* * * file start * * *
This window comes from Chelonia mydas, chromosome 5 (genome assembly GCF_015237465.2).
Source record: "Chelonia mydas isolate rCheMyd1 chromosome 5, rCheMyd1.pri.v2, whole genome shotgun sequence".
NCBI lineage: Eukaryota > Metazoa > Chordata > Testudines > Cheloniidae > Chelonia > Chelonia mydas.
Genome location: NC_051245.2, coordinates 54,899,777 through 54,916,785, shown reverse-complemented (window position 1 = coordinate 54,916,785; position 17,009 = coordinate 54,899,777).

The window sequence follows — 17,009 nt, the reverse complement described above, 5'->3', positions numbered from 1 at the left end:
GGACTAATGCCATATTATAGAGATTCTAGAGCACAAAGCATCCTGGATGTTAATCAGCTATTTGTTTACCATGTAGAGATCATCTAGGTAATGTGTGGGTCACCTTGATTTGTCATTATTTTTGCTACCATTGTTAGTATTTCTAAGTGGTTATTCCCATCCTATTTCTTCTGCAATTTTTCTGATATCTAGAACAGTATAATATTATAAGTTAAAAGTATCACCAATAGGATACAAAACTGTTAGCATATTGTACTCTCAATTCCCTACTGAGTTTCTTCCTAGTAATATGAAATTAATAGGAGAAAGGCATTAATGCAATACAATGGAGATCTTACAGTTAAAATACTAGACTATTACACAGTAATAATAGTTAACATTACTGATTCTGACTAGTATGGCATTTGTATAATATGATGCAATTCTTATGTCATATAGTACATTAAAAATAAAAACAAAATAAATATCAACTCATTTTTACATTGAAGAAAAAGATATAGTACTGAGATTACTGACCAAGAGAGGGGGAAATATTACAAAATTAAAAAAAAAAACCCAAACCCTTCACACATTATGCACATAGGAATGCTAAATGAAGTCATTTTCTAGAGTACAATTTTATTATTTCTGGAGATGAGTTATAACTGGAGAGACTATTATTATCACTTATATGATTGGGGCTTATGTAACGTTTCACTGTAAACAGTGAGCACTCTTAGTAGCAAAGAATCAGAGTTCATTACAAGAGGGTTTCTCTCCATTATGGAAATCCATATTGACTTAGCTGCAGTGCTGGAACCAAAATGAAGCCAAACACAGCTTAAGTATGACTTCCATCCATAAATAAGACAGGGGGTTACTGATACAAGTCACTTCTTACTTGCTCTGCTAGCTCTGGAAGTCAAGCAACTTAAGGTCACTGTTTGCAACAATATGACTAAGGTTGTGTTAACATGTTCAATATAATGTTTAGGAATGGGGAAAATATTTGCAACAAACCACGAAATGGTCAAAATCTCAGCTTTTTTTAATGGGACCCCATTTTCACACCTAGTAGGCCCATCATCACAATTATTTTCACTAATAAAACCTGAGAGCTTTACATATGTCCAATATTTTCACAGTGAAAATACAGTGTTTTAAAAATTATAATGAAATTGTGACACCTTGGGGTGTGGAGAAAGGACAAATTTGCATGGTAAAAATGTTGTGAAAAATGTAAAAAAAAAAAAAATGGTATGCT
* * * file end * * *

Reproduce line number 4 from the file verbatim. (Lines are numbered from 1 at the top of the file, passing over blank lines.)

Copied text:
Genome location: NC_051245.2, coordinates 54,899,777 through 54,916,785, shown reverse-complemented (window position 1 = coordinate 54,916,785; position 17,009 = coordinate 54,899,777).